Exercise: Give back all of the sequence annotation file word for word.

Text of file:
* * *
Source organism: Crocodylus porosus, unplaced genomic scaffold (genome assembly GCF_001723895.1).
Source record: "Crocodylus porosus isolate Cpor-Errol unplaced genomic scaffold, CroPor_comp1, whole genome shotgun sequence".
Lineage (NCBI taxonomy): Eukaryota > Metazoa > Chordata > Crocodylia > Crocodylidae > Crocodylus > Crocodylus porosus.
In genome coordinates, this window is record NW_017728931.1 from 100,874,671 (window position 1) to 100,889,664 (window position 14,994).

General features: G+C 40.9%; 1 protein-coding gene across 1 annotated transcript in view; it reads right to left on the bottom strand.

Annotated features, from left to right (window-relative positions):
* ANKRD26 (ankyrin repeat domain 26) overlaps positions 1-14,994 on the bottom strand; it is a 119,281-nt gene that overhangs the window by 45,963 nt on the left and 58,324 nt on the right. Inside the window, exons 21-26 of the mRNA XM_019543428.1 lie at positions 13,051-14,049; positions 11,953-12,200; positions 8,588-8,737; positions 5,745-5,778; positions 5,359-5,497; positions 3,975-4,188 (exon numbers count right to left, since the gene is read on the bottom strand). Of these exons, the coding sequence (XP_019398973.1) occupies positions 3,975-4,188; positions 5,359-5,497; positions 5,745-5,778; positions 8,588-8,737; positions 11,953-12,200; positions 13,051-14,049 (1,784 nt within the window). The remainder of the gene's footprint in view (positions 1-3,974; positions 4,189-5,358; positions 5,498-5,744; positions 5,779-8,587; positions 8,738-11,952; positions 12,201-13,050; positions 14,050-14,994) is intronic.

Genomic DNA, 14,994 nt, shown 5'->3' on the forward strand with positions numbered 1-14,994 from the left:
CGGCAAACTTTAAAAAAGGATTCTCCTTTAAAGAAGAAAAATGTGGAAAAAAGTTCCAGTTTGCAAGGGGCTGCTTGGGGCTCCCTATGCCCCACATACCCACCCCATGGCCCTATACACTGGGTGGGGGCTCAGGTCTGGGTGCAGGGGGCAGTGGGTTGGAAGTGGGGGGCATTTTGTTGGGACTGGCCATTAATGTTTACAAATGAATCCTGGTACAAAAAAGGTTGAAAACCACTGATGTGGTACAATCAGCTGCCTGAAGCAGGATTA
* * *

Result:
Source organism: Crocodylus porosus, unplaced genomic scaffold (genome assembly GCF_001723895.1).
Source record: "Crocodylus porosus isolate Cpor-Errol unplaced genomic scaffold, CroPor_comp1, whole genome shotgun sequence".
Lineage (NCBI taxonomy): Eukaryota > Metazoa > Chordata > Crocodylia > Crocodylidae > Crocodylus > Crocodylus porosus.
In genome coordinates, this window is record NW_017728931.1 from 100,874,671 (window position 1) to 100,889,664 (window position 14,994).

General features: G+C 40.9%; 1 protein-coding gene across 1 annotated transcript in view; it reads right to left on the bottom strand.

Annotated features, from left to right (window-relative positions):
* ANKRD26 (ankyrin repeat domain 26) overlaps positions 1-14,994 on the bottom strand; it is a 119,281-nt gene that overhangs the window by 45,963 nt on the left and 58,324 nt on the right. Inside the window, exons 21-26 of the mRNA XM_019543428.1 lie at positions 13,051-14,049; positions 11,953-12,200; positions 8,588-8,737; positions 5,745-5,778; positions 5,359-5,497; positions 3,975-4,188 (exon numbers count right to left, since the gene is read on the bottom strand). Of these exons, the coding sequence (XP_019398973.1) occupies positions 3,975-4,188; positions 5,359-5,497; positions 5,745-5,778; positions 8,588-8,737; positions 11,953-12,200; positions 13,051-14,049 (1,784 nt within the window). The remainder of the gene's footprint in view (positions 1-3,974; positions 4,189-5,358; positions 5,498-5,744; positions 5,779-8,587; positions 8,738-11,952; positions 12,201-13,050; positions 14,050-14,994) is intronic.

Genomic DNA, 14,994 nt, shown 5'->3' on the forward strand with positions numbered 1-14,994 from the left:
CGGCAAACTTTAAAAAAGGATTCTCCTTTAAAGAAGAAAAATGTGGAAAAAAGTTCCAGTTTGCAAGGGGCTGCTTGGGGCTCCCTATGCCCCACATACCCACCCCATGGCCCTATACACTGGGTGGGGGCTCAGGTCTGGGTGCAGGGGGCAGTGGGTTGGAAGTGGGGGGCATTTTGTTGGGACTGGCCATTAATGTTTACAAATGAATCCTGGTACAAAAAAGGTTGAAAACCACTGATGTGGTACAATCAGCTGCCTGAAGCAGGATTA